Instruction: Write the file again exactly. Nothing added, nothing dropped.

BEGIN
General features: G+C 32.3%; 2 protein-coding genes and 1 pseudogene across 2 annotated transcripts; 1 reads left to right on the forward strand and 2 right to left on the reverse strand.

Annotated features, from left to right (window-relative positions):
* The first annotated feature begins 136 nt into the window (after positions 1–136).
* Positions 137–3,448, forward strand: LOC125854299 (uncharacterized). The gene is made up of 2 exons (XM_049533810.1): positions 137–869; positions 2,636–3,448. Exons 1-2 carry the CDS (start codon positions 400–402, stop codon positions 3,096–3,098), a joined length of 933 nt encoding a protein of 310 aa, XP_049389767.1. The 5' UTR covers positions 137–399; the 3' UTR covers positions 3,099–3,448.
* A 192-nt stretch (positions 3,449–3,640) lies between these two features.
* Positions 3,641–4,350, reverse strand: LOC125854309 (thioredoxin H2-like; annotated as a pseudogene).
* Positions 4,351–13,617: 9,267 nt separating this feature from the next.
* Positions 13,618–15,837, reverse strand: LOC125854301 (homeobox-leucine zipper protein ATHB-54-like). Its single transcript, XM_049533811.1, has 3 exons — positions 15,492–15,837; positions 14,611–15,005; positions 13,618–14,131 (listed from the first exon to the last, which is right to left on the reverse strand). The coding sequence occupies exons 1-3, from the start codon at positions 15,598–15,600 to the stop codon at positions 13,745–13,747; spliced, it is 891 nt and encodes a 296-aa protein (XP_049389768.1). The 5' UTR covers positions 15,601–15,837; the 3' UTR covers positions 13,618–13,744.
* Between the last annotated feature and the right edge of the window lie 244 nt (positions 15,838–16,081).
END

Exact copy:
General features: G+C 32.3%; 2 protein-coding genes and 1 pseudogene across 2 annotated transcripts; 1 reads left to right on the forward strand and 2 right to left on the reverse strand.

Annotated features, from left to right (window-relative positions):
* The first annotated feature begins 136 nt into the window (after positions 1–136).
* Positions 137–3,448, forward strand: LOC125854299 (uncharacterized). The gene is made up of 2 exons (XM_049533810.1): positions 137–869; positions 2,636–3,448. Exons 1-2 carry the CDS (start codon positions 400–402, stop codon positions 3,096–3,098), a joined length of 933 nt encoding a protein of 310 aa, XP_049389767.1. The 5' UTR covers positions 137–399; the 3' UTR covers positions 3,099–3,448.
* A 192-nt stretch (positions 3,449–3,640) lies between these two features.
* Positions 3,641–4,350, reverse strand: LOC125854309 (thioredoxin H2-like; annotated as a pseudogene).
* Positions 4,351–13,617: 9,267 nt separating this feature from the next.
* Positions 13,618–15,837, reverse strand: LOC125854301 (homeobox-leucine zipper protein ATHB-54-like). Its single transcript, XM_049533811.1, has 3 exons — positions 15,492–15,837; positions 14,611–15,005; positions 13,618–14,131 (listed from the first exon to the last, which is right to left on the reverse strand). The coding sequence occupies exons 1-3, from the start codon at positions 15,598–15,600 to the stop codon at positions 13,745–13,747; spliced, it is 891 nt and encodes a 296-aa protein (XP_049389768.1). The 5' UTR covers positions 15,601–15,837; the 3' UTR covers positions 13,618–13,744.
* Between the last annotated feature and the right edge of the window lie 244 nt (positions 15,838–16,081).